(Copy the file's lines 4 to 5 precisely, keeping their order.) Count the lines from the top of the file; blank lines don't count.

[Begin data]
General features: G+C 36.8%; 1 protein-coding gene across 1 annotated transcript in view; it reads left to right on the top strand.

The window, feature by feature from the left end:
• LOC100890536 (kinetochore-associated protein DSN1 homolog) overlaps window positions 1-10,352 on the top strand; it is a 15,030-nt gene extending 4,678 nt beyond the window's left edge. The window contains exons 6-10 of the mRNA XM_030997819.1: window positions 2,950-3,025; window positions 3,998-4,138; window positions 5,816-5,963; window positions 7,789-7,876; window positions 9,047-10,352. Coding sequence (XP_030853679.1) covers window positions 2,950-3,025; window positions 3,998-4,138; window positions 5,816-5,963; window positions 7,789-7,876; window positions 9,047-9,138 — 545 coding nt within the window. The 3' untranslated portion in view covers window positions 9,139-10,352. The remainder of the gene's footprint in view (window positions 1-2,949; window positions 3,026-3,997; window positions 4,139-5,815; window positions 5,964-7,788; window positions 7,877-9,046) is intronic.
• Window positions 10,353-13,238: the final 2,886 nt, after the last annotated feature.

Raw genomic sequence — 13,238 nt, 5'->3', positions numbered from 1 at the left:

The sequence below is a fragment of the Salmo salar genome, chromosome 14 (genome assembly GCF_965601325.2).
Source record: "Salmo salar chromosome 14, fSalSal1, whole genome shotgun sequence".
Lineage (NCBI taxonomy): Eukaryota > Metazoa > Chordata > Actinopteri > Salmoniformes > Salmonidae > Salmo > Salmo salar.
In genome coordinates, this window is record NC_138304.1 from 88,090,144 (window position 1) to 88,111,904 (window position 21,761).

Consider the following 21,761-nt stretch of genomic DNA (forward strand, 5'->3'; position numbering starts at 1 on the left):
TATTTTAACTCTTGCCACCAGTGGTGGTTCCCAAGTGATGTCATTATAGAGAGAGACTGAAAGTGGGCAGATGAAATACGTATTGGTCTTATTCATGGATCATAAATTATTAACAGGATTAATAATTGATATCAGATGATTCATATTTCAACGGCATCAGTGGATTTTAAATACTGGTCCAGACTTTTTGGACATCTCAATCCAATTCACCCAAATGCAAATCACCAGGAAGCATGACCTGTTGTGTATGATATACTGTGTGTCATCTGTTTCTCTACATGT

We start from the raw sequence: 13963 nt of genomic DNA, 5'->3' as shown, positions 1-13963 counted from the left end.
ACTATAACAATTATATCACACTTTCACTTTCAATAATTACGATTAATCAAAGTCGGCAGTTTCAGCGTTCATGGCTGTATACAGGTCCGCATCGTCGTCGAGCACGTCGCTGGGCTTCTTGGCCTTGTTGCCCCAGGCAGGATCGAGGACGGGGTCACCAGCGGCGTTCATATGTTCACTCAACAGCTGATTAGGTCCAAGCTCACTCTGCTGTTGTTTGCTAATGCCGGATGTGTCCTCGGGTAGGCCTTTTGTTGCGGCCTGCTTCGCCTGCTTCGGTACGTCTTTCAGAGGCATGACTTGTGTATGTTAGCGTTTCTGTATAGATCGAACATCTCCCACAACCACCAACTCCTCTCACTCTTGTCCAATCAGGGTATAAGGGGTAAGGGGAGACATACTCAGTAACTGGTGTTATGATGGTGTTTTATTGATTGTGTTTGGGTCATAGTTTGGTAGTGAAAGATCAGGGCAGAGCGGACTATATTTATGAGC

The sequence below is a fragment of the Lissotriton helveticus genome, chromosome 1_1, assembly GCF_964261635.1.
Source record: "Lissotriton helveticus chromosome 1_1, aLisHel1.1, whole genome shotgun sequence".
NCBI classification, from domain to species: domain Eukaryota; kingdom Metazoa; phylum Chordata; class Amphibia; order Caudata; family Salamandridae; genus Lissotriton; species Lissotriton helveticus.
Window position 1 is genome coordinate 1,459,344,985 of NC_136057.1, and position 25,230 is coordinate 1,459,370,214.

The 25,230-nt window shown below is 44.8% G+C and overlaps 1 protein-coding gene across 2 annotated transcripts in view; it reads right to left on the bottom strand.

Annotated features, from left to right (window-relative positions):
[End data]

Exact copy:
• Window positions 10,353-13,238: the final 2,886 nt, after the last annotated feature.

Raw genomic sequence — 13,238 nt, 5'->3', positions numbered from 1 at the left: